This is a free lesson which originally appeared in our Google Analytics Fundamentals Course.

Tracking advertising campaigns is key to understanding their success. In this section, we’ll cover the basics of how campaign tracking works and what the best practices are.

What is Campaign Tracking?

Campaign tracking, also called using custom campaigns, is the practice of “tagging” ads so that Google Analytics can categorize them into campaigns, ad groups, creatives, etc. By following these best practices, you will be able to easily associate user bahavior with the campaign that drove it.

The Good News

So the good news is that for certain types of traffic, Google has intelligence built-in to track campaign information. This means that google assigns critical values such as source, medium, keyword, etc. automatically based on intelligent logic. Here are examples of the types of traffic for which you do not have to set up any additional tracking.

  • Organic search: All organic search traffic is auto-tagged, regardless of the source (search engine).
  • Social media: Traffic coming from facebook, twitter, Google +, etc. is mostly automatically tagged with the source (social network) and medium (“social”). The exceptions are any ads which you run as these networks, although these shouldn’t technically be considered “social’ traffic anyways.
  • Referral traffic: Referral traffic from other websites is auto-tagged with the source (domain name) and medium (referral).

The Bad News

The bad news is that Google Analytics is not able to auto-tag some types of traffic. In general, any paid media needs to be tagged manually by you, the marketer. Examples:

  • Bing PPC Ads
  • Facebook ads
  • Banner ads you purchase from other websites
  • Google Adwords: While you don’t need to tag Google Adwords campaigns, you do need to connect your Adwords account with Google Analytics for auto-tagging to work properly
  • Any other paid ads

How to Properly Tag Campaigns

Key Principals

The key principals for properly tagging marketing campaigns are:

  • Be Consistent: First and foremost, establish a campaign logic which you consistently use. For example, if you often purchase facebook ads, tag the source as “facebook” every time. Tagging a campagn as “facebook ads” would create a separate source in Google Analytics, fragmenting your source.
  • Be Descriptive: As much as is possible, try to differentiate ads with logical descriptors. For example, calling a campaign “campaign 1” is not very useful, especially when you review the campaign data 1 year from now. Calling your campaign, “4th of july free ice cream” will be much more useful to people reviewing related reports.

The Pieces

Google Analytics campaign tagging is simple. To tag a campaign, we simply modify our landing page URL (when we place the ad order) with tracking “parameters” which describe the campaign. When the user hits the landing page, Google Analytics records the parameters and associates it with the subsequent behavior. So what parameters can we track?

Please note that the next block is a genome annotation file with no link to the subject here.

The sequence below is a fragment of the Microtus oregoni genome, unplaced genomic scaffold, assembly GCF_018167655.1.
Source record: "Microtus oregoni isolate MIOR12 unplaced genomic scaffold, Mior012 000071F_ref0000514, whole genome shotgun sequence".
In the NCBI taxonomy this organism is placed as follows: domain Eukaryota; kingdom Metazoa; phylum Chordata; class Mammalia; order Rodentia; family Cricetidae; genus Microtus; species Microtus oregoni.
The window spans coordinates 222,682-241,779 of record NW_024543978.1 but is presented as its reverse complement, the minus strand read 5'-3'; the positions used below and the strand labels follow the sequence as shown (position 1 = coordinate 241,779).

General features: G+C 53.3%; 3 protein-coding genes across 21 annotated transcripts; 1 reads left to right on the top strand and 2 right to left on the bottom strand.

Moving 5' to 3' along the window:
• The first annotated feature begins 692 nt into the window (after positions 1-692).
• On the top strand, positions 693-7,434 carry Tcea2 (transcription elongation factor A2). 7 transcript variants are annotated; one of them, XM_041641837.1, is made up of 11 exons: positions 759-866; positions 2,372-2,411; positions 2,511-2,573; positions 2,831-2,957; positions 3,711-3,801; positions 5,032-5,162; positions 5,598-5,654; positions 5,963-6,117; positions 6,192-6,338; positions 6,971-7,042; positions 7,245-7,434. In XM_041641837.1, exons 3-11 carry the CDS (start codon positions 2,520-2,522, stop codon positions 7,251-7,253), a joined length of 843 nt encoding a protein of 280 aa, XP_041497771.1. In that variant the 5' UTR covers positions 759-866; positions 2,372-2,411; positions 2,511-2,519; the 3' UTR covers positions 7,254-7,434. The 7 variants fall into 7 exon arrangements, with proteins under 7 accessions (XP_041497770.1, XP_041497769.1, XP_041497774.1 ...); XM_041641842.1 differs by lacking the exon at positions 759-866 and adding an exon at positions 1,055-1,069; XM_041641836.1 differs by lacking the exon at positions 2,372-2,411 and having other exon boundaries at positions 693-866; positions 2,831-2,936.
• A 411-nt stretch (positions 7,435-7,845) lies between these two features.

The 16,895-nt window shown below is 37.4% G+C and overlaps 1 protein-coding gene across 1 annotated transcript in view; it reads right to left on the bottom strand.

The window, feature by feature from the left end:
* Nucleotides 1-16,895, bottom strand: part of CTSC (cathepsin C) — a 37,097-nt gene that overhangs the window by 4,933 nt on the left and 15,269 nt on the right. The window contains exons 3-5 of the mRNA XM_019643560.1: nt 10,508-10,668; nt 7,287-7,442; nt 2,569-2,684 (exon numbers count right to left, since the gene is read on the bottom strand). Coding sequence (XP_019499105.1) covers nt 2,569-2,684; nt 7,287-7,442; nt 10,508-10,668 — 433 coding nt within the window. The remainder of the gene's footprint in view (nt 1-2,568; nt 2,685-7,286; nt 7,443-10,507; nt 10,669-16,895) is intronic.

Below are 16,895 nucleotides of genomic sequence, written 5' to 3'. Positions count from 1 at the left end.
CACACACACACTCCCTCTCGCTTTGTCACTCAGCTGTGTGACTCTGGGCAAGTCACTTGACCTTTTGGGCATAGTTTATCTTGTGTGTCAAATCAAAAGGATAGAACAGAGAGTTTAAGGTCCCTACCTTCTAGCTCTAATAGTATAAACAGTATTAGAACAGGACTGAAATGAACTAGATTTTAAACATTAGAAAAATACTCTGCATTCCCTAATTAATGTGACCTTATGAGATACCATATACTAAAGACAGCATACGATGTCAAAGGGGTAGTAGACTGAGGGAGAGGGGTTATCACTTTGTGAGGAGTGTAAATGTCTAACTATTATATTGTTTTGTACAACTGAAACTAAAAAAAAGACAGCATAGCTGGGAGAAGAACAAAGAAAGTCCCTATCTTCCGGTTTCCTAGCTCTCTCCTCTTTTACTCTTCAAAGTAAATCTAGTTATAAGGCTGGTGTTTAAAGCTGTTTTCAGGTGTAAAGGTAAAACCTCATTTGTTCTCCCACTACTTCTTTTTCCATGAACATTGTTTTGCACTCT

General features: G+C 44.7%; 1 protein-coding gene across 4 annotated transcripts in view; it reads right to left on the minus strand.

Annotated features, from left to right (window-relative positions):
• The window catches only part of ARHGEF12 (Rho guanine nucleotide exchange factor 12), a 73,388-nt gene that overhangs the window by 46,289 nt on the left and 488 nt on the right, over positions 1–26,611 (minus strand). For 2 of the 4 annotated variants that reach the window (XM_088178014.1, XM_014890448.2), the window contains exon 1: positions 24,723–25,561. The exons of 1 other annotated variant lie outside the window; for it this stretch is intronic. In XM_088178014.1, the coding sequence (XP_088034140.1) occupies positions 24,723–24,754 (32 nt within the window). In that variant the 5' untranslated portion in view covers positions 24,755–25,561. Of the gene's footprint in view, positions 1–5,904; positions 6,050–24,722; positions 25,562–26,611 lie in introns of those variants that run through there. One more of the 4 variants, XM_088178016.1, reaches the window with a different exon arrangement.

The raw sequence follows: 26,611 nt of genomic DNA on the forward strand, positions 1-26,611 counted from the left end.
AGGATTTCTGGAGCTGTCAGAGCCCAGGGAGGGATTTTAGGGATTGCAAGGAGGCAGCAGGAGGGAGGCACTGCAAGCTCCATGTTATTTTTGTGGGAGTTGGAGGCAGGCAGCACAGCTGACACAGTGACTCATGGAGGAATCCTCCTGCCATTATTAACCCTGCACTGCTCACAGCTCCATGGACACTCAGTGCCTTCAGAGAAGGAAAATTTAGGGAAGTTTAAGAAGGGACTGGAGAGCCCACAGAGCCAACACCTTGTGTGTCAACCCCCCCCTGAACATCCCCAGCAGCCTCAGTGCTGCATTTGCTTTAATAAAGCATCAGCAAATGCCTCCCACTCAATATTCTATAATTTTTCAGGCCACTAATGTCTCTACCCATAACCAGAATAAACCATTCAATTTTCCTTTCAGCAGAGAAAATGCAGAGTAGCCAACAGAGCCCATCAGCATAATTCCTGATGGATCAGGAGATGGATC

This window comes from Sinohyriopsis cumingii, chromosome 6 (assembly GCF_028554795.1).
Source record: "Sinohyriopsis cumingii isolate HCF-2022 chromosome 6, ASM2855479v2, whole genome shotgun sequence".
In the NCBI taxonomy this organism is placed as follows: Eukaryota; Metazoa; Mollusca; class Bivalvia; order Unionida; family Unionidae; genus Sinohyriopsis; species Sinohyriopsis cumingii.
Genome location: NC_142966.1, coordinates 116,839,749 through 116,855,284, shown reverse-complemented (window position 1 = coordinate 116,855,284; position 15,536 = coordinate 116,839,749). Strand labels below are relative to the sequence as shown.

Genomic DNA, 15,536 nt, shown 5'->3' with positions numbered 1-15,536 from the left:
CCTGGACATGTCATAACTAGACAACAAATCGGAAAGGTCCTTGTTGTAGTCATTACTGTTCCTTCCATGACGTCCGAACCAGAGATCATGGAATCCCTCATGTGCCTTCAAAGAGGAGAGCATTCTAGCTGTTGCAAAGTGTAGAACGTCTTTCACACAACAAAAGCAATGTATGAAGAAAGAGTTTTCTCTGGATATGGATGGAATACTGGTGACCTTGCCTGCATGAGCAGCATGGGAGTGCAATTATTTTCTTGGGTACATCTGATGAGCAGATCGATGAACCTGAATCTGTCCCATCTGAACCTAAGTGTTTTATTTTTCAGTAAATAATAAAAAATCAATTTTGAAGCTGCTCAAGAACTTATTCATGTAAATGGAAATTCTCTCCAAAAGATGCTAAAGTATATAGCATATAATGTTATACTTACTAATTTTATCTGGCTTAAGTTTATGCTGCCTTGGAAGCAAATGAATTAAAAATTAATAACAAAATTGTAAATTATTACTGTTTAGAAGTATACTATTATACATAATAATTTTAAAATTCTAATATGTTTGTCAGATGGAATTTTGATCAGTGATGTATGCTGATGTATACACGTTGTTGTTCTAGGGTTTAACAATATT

A sample tracking URL looks something like this:

Required Parameters

  • Source: The source of the traffic. The source should almost always be the referrer, or website from which you are buying the ad (facebook, twitter,, etc.) For email marketing campaigns, the source is usually the email marketing list.
  • Medium: Medium is the type of marketing initiative such as email, banner, cpc, etc.
  • Campaign: Descriptive name for the marketing campaign such as, “July 4th Free Ice Cream”.

Optional Parameters

  • Campaign Term: Keyword which you are bidding on (only needed for non-google ppc campaigns)
  • Campaign Content: Description of ad such as the ad Title, “Get Free Ice Cream”.

Key Consideration

Google Analytics “rolls-up” data based on the parameter. What this means is that if you use the same campaign name on campaigns from 2 different sources (facebook and twitter), the “Campaign” report will combine the two. Of course, you can always filter by source but this is something to keep in mind.


It’s always best to learn by examples so let’s do 3.

Scenario 1

You work in a restaurant and your boss wants to run a weekday facebook ad at lunchtime telling local people about your daily lunch menu. Here’s how you could tag the campaign.

  • Source: facebook
  • Medium: banner
  • Campaign name: Daily Lunch Promo

Our tracking link would look like this:

Scenario 2

You still work in that same restaurant and your boss wants to run a weekend facebook ad all day telling local people about your dinner menu. Here’s how you could tag the campaign.

  • Source: facebook
  • Medium: banner
  • Campaign name: Weekend Dinner Promo

Our tracking link would look like this:

Scenario 3

You still work in that same restaurant (not fired yet, good job) and your boss wants to run a facebook retargeting offering a free appetizer.

  • Source: facebook
  • Medium: banner
  • Campaign name: Retargeting Free App

Our tracking link would look like this:

If we track our campaigns this way, we can “roll-up” our facebook banner campaigns into one report. Then, we can break them down by the campaign name to compare various campaign performance.

Note that you could have called the medium, “display” or any other name, but being consistent is the key. This way, your custom reports are easy to create and campaign performance easy to monitor

The Tool

All this talk about theory is making us hungry. Let’s wrap things up by showing you how to create your tracking links. It turns out that there’s a free, easy to use tool for it. Open the free tool. (

  1. Type in your landing page URL
  2. Add campaign source
  3. Add campaign medium
  4. Add campaign name
  5. Click “Generate URL”
  6. Copy URL for use in your ad (this will be your “landing page url”)